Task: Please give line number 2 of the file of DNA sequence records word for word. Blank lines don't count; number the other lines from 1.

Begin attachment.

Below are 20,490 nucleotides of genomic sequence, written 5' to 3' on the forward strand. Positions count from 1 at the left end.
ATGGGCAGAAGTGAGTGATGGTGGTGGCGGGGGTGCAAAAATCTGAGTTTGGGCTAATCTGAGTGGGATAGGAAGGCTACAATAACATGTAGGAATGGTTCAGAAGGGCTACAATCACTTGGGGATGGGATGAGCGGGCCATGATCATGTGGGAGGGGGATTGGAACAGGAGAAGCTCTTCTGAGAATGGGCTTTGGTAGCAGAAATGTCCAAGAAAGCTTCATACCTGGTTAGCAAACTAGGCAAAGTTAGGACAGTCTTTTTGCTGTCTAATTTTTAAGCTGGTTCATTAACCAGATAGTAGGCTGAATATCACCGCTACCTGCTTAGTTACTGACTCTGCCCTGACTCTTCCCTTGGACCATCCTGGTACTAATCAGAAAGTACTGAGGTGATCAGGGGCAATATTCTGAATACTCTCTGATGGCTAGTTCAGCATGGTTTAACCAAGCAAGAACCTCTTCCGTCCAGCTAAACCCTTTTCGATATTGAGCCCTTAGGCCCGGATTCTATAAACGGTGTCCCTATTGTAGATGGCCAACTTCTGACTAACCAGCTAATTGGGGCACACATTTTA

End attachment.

ATGGGCAGAAGTGAGTGATGGTGGTGGCGGGGGTGCAAAAATCTGAGTTTGGGCTAATCTGAGTGGGATAGGAAGGCTACAATAACATGTAGGAATGGTTCAGAAGGGCTACAATCACTTGGGGATGGGATGAGCGGGCCATGATCATGTGGGAGGGGGATTGGAACAGGAGAAGCTCTTCTGAGAATGGGCTTTGGTAGCAGAAATGTCCAAGAAAGCTTCATACCTGGTTAGCAAACTAGGCAAAGTTAGGACAGTCTTTTTGCTGTCTAATTTTTAAGCTGGTTCATTAACCAGATAGTAGGCTGAATATCACCGCTACCTGCTTAGTTACTGACTCTGCCCTGACTCTTCCCTTGGACCATCCTGGTACTAATCAGAAAGTACTGAGGTGATCAGGGGCAATATTCTGAATACTCTCTGATGGCTAGTTCAGCATGGTTTAACCAAGCAAGAACCTCTTCCGTCCAGCTAAACCCTTTTCGATATTGAGCCCTTAGGCCCGGATTCTATAAACGGTGTCCCTATTGTAGATGGCCAACTTCTGACTAACCAGCTAATTGGGGCACACATTTTA